Curves, Codes, and Cryptography

Christiane Peters, Tanja Lange (Supervisor), Daniel J. Bernstein (Supervisor)

Research output: Book/ReportPh.D. thesis

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Elliptic curves and error-correcting codes are the mathematical objects investigated in this thesis for cryptographic applications. The main focus lies on public-key cryptography but also a code-based hash function is investigated. Public-key cryptography was invented by Diffie and Hellman [DH76] in 1976 with the goal to remove the need for in-person meetings or trusted couriers to exchange secret keys. While symmetric cryptography uses the same key for encryption and decryption, publickey cryptography uses a key pair consisting of a public key used for encryption and a private key used for decryption. In order to generate lots of possible key pairs mathematical one-way functions are used —functions which are easy to compute but hard to invert. In practice a sender can efficiently compute a ciphertext given the public key, but only the holder of the private key can use the hidden information for decryption. Parameters for public-key cryptography need to be chosen in a way that encryption and decryption can be carried out very fast. Simultaneously, those parameters have to guarantee that it is computationally infeasible to retrieve the original message from the ciphertext, or even worse, the private key from the public key. Parameters for cryptography are chosen to provide b-bit security against the best attack known. This means that given the public key and public system parameters it takes at least 2b bit operations to retrieve the original message from a given ciphertext; or in the context of the hash function that it takes at least 2b bit operations to find a collision. The encryption and decryption algorithms in this thesis are mostly text-book versions. Understanding the underlying mathematical problems and structures is a fundamental object of this thesis. This thesis does not investigate protocols trying to provide security against malicious attackers who exploit (partial) knowledge on e.g., ciphertexts or private keys. Those protocols can be added as another layer to strengthen the security of the schemes investigated here.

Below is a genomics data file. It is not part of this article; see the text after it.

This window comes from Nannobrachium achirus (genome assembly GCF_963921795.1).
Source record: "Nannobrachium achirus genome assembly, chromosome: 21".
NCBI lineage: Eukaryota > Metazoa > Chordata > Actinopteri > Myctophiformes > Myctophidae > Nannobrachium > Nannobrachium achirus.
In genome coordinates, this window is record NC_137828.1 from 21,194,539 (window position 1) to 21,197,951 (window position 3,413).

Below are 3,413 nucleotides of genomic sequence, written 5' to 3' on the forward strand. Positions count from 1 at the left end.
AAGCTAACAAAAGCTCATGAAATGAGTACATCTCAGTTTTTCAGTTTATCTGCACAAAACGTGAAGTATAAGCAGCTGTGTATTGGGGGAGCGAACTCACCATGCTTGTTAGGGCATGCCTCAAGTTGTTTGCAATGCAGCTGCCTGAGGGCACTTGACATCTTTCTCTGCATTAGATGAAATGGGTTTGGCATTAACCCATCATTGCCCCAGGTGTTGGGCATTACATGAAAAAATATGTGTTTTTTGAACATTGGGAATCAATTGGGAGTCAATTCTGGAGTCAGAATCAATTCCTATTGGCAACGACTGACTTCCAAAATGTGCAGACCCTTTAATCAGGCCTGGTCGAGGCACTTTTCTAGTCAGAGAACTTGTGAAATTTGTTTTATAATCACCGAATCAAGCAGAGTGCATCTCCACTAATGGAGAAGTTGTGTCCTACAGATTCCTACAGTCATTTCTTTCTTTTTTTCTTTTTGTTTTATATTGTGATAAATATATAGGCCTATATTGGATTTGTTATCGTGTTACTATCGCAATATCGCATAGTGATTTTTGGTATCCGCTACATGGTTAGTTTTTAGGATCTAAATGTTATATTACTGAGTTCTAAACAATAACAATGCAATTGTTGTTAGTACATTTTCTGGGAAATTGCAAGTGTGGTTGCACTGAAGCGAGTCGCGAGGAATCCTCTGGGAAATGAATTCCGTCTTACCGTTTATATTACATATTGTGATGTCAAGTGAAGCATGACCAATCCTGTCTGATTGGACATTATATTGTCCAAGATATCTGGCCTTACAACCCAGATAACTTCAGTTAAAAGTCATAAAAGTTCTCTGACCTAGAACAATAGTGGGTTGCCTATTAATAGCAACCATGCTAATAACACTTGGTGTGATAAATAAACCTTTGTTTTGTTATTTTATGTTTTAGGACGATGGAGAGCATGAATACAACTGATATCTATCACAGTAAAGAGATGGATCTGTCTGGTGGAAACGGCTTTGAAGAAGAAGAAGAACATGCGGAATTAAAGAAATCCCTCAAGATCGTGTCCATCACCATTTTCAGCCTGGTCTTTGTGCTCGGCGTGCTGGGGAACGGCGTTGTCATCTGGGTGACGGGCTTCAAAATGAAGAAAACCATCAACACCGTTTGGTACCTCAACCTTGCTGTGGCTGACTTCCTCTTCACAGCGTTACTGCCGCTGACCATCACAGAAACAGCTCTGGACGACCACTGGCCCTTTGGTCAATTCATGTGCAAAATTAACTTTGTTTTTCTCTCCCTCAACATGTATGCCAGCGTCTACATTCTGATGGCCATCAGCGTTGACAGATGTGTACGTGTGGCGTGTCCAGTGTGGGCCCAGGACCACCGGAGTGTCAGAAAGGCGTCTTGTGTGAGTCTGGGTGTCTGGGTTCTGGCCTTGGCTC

Original languageEnglish
Place of PublicationEindhoven
PublisherUniversiteit Eindhoven
Number of pages213
ISBN (Print)978-90-386-2476-1
Publication statusPublished - 2011
Externally publishedYes


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